It's in your Court: Your lawyer is your advocate, not your ‘muscle’

Judges are so “opinionated” because in most civil cases they are required to detail the factual basis and legal reasoning for their decision in a written opinion. In the vast majority of criminal cases, other than pretrial motions to suppress evidence or dismiss a criminal charge or a court trial on the charge, the judge is not required to file “findings of fact, conclusions of law, and order,” the explanation for the judge’s decision. This may leave some citizens charged with a petty misdemeanor, misdemeanor or gross misdemeanor charge (none of which can involve a prison sentence) wondering why the judge found them guilty or not guilty following a court (no jury) trial or why the judge rendered a particular sentence. Frequently the judge will verbally explain the decision, but the volume of such non-felony cases makes it impractical for the judge to be required to prepare a written opinion in every case.

In most contested civil cases decided by a judge and not a jury, the judge must prepare written findings of fact. An example would be a traffic accident in which one party was alleged to have been speeding or failed to obey a traffic light. The judge’s findings of fact would indicate what the judge found to have occurred, for example, “Defendant was driving her vehicle at 70 mph, in excess of the posted speed limit of 55 mph, when her vehicle rear-ended the Plaintiff’s vehicle.” In a family law case a finding of fact may be, “Petitioner is employed at XYZ Corp. and earns a gross monthly income of $3000.”

The judge’s order will also include “conclusions of law,” that is, how the law applies to the facts as found by the judge. In the first scenario above, the judge could conclude, “Defendant was negligent, driving her vehicle at an illegal and unsafe speed, causing the collision with Plaintiff’s vehicle and being the proximate cause of the injuries that Plaintiff sustained.” In the second scenario, after more extensive findings of fact about the number of children and the other party’s income, the conclusion of law might be, “That under the child support guidelines the Petitioner’s child support obligation is $700 per month.”

In most family law cases the judge is required to make detailed findings of fact and conclusions of law, not only so the parties understand the basis for the decision, but also so that the appellate court can review whether the findings of fact are support by the evidence at trial, and whether applying the applicable law (both statutory and case law) to the facts the judge made the right decision. For example, in a contested custody case the judge must make detailed findings of fact on 13 factors, therefore those opinions often run to several dozen pages. Not infrequently the appellate court remands cases to the trial courts for more detailed findings of fact.

While judges must render a detailed opinion in most civil cases, juries are not required to render verdicts in great detail. In criminal cases nearly all verdicts will be “guilty” or “not guilty” without any explanation being allowed. In civil cases juries are often required to complete a special verdict form detailing, for example, whether either or both parties were negligent, to what percentage of negligence did each party contribute to the collision, whether their negligence was a direct cause of the Plaintiff’s injuries and damages, and itemizing the damages (if any) being awarded to the Plaintiff. The jury need not and cannot further explain how it arrived at the verdict.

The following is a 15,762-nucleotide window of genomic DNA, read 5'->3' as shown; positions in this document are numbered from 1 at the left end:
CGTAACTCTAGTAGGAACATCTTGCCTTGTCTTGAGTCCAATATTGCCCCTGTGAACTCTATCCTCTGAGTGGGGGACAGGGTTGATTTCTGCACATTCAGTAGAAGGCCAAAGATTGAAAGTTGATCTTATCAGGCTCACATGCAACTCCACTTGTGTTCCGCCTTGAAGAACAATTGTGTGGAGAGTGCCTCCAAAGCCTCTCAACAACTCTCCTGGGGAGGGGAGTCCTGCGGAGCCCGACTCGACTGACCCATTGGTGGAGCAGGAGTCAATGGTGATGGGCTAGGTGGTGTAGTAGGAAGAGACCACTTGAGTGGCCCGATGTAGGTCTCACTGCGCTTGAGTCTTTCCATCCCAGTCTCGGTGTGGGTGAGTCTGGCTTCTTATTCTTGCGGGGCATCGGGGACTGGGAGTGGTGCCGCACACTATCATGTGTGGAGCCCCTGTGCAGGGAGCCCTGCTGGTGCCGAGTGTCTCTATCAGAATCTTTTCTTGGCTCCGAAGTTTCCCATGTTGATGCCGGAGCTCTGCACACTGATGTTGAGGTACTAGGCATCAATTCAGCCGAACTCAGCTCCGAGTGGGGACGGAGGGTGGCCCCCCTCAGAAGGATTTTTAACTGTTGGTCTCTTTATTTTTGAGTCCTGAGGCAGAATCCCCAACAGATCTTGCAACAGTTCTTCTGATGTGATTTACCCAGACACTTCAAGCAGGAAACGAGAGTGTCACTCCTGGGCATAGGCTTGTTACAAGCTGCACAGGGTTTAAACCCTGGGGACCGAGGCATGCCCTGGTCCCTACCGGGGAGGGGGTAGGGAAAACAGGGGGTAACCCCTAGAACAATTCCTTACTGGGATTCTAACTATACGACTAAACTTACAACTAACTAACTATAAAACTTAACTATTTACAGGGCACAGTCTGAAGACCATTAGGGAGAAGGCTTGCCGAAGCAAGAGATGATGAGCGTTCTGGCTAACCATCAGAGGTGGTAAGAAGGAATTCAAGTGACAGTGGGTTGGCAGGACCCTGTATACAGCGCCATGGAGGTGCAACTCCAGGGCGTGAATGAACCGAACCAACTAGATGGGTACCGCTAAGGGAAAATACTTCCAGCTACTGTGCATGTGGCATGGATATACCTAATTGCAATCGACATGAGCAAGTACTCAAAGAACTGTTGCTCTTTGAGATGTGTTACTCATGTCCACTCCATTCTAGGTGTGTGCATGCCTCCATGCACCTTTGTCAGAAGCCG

Hennepin County District Court Judge Mel Dickstein prior to retirement wrote in an article in Minnesota Lawyer as follows:

“Imagine how terrifying our system of justice would be if judges made decisions without explanation. In Family Court, judges would divide up property, and award child custody, without giving any reason for their choices. In civil cases, judges would resolve business disputes, and determine personal responsibility for accidents, without explanation. In criminal cases judges would make important rulings regarding a defendant’s constitutional rights without stating a basis for the decision.

“We wouldn’t stand for such a system because we want to know that decisions are fairly reached. We want an explanation for how the judge reached his or her decision . . . .

“What I think is so wonderful about our system is that we come to a clear understanding of the law when opinions are well written and clearly expressed. A reader, following the arc of the decisions in this case, knows how the ultimate decision was made—what arguments were considered and accepted and rejected. It leads to a respect for the law, whether or not you agree with it. That’s how our law develops, and one way we assure respect for the process—it’s the reason we write legal decisions; sometimes very long ones.”

 JUDGE STEVE HALSEY,  Wright County District Court, is chambered in Buffalo and is the host of “The District Court Show” on local cable TV public access channels throughout the Tenth Judicial District. Excerpts can be viewed at Go to Community and click “The District Court Show.” 

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